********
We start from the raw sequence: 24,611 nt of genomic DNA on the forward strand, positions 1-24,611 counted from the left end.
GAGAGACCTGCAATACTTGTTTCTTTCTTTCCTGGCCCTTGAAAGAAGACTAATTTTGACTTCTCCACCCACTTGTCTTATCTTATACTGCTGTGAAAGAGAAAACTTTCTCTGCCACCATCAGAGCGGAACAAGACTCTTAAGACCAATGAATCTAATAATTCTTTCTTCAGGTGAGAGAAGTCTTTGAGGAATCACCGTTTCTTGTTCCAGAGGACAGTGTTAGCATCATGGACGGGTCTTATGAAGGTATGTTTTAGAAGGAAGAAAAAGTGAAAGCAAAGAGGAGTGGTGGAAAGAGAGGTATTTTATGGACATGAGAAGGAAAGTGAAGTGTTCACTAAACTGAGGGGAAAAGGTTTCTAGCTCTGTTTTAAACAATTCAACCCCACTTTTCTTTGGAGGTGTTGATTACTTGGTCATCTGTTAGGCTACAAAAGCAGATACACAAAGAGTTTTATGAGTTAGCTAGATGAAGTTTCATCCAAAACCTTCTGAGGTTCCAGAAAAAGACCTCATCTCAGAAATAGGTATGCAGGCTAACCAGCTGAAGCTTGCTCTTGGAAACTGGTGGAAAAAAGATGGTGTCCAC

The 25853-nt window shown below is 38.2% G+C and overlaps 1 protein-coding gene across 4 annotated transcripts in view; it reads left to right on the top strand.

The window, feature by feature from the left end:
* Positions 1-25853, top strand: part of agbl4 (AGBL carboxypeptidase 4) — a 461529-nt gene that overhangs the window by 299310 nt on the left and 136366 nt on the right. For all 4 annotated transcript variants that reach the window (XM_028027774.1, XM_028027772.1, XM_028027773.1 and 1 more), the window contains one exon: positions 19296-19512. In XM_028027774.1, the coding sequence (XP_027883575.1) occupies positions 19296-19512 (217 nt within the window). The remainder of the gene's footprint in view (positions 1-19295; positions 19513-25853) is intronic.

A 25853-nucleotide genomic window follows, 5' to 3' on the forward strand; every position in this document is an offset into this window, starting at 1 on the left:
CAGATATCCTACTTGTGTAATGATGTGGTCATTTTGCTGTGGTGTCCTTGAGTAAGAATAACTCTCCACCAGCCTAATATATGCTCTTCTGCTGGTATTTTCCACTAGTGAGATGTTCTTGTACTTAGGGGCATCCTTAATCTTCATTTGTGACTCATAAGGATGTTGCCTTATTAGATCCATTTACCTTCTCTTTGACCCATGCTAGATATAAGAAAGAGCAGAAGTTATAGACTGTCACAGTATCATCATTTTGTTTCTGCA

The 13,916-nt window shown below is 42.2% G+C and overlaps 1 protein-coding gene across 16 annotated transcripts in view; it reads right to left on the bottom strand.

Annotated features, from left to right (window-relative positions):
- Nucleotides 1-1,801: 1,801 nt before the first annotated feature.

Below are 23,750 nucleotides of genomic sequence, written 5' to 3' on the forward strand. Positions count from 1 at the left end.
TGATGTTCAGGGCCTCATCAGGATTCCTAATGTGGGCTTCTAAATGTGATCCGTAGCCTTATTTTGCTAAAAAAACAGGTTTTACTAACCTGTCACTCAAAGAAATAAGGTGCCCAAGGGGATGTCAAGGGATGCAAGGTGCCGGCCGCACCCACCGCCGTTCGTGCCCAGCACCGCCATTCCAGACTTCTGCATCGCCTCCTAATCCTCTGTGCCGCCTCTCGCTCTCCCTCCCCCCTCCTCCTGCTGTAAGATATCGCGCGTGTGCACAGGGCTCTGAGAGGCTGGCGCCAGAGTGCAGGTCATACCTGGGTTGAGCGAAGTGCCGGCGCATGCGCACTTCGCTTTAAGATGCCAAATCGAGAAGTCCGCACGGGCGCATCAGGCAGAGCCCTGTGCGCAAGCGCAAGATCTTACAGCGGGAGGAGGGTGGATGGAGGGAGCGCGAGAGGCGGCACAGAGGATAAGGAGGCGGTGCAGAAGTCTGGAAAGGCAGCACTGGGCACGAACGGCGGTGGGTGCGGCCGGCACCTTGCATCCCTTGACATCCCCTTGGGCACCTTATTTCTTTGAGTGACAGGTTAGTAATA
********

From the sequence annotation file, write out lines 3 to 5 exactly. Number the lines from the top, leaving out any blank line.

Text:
The 25853-nt window shown below is 38.2% G+C and overlaps 1 protein-coding gene across 4 annotated transcripts in view; it reads left to right on the top strand.

The window, feature by feature from the left end:
* Positions 1-25853, top strand: part of agbl4 (AGBL carboxypeptidase 4) — a 461529-nt gene that overhangs the window by 299310 nt on the left and 136366 nt on the right. For all 4 annotated transcript variants that reach the window (XM_028027774.1, XM_028027772.1, XM_028027773.1 and 1 more), the window contains one exon: positions 19296-19512. In XM_028027774.1, the coding sequence (XP_027883575.1) occupies positions 19296-19512 (217 nt within the window). The remainder of the gene's footprint in view (positions 1-19295; positions 19513-25853) is intronic.